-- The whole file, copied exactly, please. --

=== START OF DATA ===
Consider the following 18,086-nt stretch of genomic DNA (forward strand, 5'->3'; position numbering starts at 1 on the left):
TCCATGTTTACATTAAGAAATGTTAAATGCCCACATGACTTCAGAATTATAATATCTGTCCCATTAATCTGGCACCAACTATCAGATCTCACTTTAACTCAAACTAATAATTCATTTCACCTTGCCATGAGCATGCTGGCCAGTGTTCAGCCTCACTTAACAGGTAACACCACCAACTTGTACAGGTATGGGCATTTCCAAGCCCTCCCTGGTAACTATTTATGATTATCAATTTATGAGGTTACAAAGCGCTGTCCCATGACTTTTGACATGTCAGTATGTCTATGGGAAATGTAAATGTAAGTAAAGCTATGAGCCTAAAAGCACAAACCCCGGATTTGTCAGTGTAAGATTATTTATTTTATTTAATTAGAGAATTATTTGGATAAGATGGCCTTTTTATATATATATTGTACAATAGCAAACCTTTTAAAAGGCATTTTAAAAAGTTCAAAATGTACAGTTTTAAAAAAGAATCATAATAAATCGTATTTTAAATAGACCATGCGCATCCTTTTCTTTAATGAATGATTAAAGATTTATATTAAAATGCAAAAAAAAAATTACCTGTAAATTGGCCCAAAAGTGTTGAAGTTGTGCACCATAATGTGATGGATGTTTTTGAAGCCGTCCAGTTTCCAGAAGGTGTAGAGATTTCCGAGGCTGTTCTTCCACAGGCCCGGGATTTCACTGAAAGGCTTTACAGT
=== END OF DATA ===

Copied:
Consider the following 18,086-nt stretch of genomic DNA (forward strand, 5'->3'; position numbering starts at 1 on the left):
TCCATGTTTACATTAAGAAATGTTAAATGCCCACATGACTTCAGAATTATAATATCTGTCCCATTAATCTGGCACCAACTATCAGATCTCACTTTAACTCAAACTAATAATTCATTTCACCTTGCCATGAGCATGCTGGCCAGTGTTCAGCCTCACTTAACAGGTAACACCACCAACTTGTACAGGTATGGGCATTTCCAAGCCCTCCCTGGTAACTATTTATGATTATCAATTTATGAGGTTACAAAGCGCTGTCCCATGACTTTTGACATGTCAGTATGTCTATGGGAAATGTAAATGTAAGTAAAGCTATGAGCCTAAAAGCACAAACCCCGGATTTGTCAGTGTAAGATTATTTATTTTATTTAATTAGAGAATTATTTGGATAAGATGGCCTTTTTATATATATATTGTACAATAGCAAACCTTTTAAAAGGCATTTTAAAAAGTTCAAAATGTACAGTTTTAAAAAAGAATCATAATAAATCGTATTTTAAATAGACCATGCGCATCCTTTTCTTTAATGAATGATTAAAGATTTATATTAAAATGCAAAAAAAAAATTACCTGTAAATTGGCCCAAAAGTGTTGAAGTTGTGCACCATAATGTGATGGATGTTTTTGAAGCCGTCCAGTTTCCAGAAGGTGTAGAGATTTCCGAGGCTGTTCTTCCACAGGCCCGGGATTTCACTGAAAGGCTTTACAGT